Verstappen, in comparison, was finally able to display the pace he’d threatened against Mercedes this year. After restarting the race when Perez’s car was cleared, he’d lead Bottas by 1.5 seconds at the end of the restart lap.
Tires were becoming crucial in the first half for Leclerc. Starting on mediums rubber, by lap 22 he’d been passed by four drivers, Sainz, Stroll, Gasly and Ocon. He would stop from P12 to put on hard tires on Lap 22, emerging P19 and last. He’d finish P13 but ahead of Vettel.
Albon and Norris would swap places for the end, with Albon’s race pace getting him to be a full forty seconds ahead of Norris. Sainz drove a clean race for P6 whilst Ricciardo made up plenty of room to snare P7. He’d been in P5 however Renault had again held him on race start rubber until lap 39. Gasly, Ocon, and Stroll filled the top ten, with Kvyat’s qualifying pace disappearing for P11.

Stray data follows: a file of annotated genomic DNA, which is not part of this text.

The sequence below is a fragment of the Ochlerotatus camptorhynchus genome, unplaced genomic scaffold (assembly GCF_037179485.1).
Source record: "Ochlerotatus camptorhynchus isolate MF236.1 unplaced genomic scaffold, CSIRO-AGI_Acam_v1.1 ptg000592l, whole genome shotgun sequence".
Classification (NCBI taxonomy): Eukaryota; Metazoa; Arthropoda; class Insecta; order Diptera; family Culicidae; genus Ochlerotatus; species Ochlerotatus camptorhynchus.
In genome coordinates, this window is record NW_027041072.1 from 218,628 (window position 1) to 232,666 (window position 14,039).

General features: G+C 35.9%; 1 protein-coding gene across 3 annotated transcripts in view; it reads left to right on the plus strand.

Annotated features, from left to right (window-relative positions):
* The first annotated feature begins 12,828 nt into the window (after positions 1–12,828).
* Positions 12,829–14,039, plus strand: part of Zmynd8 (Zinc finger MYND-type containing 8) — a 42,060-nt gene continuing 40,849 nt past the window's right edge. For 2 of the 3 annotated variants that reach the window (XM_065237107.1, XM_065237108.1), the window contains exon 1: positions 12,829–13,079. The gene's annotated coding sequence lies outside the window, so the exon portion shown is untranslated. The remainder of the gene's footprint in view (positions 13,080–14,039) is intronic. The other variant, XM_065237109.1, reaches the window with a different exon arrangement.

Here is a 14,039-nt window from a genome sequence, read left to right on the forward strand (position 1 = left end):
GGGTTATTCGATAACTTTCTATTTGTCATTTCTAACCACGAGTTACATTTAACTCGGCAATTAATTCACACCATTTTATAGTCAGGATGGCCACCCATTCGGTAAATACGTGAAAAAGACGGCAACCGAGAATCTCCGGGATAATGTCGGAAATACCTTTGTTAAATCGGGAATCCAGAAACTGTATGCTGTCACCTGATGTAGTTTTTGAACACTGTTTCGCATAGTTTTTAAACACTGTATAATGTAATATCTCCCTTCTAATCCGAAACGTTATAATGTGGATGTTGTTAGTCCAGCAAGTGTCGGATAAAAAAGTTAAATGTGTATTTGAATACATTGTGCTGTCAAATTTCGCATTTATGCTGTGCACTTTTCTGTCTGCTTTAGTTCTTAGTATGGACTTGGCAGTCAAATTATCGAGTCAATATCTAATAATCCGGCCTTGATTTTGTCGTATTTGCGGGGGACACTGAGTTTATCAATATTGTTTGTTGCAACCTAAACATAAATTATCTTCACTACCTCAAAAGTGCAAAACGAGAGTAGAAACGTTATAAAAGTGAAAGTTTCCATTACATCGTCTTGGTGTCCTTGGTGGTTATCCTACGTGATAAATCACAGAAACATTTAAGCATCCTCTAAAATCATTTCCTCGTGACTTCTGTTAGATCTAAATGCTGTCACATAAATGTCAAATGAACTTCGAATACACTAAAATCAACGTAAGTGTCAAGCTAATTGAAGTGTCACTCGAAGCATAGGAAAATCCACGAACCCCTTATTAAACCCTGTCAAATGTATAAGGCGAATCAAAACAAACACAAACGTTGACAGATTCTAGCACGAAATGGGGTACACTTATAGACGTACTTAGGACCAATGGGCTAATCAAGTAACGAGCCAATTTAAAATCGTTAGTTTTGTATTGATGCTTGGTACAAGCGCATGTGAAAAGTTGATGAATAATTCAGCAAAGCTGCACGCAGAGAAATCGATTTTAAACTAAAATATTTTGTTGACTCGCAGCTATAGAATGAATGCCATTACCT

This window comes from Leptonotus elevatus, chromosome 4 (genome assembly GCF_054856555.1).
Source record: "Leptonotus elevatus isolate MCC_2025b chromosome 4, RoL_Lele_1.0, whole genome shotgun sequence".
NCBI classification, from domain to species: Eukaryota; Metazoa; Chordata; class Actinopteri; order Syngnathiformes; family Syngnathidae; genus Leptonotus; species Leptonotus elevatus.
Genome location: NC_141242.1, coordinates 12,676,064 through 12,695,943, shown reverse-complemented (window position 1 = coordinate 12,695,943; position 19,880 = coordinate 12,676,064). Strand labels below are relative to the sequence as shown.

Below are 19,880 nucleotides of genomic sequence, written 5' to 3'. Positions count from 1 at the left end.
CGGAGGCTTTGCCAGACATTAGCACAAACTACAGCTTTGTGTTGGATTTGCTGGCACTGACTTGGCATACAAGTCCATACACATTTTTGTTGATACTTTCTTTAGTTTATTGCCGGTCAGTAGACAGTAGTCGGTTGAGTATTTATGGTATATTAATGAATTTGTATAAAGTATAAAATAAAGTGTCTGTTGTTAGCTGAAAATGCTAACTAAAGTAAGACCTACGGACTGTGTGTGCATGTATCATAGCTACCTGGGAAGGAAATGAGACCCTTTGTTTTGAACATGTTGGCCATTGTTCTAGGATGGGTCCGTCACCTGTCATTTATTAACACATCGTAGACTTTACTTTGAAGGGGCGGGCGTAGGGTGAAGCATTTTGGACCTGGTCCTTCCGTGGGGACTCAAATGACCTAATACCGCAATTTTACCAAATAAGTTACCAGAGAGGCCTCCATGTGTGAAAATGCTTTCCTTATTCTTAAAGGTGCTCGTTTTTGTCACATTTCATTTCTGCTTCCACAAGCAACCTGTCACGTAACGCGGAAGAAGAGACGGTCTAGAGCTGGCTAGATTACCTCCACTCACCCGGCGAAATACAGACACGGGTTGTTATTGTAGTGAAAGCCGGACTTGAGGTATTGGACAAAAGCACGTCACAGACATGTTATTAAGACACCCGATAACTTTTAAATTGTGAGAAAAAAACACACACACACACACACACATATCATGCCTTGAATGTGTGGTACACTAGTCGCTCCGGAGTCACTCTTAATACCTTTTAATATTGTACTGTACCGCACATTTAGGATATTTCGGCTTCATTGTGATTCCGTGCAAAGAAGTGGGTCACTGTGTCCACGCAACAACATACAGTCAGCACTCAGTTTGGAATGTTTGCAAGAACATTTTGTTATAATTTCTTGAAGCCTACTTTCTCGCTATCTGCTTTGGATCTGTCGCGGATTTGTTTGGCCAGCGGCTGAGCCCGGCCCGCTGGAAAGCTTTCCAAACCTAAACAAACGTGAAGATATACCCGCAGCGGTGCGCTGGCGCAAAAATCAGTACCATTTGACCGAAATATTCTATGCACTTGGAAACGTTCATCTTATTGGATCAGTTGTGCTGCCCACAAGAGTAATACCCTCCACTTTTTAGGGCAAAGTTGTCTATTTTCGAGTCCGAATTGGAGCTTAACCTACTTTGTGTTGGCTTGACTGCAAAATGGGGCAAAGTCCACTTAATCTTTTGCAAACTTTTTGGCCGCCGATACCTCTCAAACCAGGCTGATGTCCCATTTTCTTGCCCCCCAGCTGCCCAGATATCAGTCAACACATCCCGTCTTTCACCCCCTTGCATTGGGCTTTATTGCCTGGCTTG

Raikkonen would head the Ferraris of Leclerc and Vettel, with Russell’s star turn last weekend a fading memory for P15. Giovinazzi was quiet for P16, ahead of Latifi, showing some pace ahead of Magnussen in his last Haas round and Fittipaldi.
Said the winner, Verstappen: “It was really enjoyable. Yesterday of course, but today we had a good start and from then on, of course, you look after the tires, but the car was having a really good balance and it was really enjoyable out there today. We did everything basically alright. Once you start upfront you can control the pace a bit more and it makes your life a bit easier. Also I saw that the Mercedes was dropping off behind me so I could take it a bit easier. I had to go through a bit of traffic, the backmarkers, but overall, it was a very strong race for the team.”
That brings to an end the foreshortened 2020 season and the time in teams for some, plus a name for another. Norris and Sainz in their final race for the year helped McLaren to third place in the constructors’ championship on 202, heading Racing Point and Renault by 7 and 23 points. Ferrari finishes 2020 in 6th, way off with 131 points, with Williams failing to score a solitary point.
F1 returns for 2021 with Melbourne again slated to be the season opener. No doubt there may still be some driver lineups to be finalized.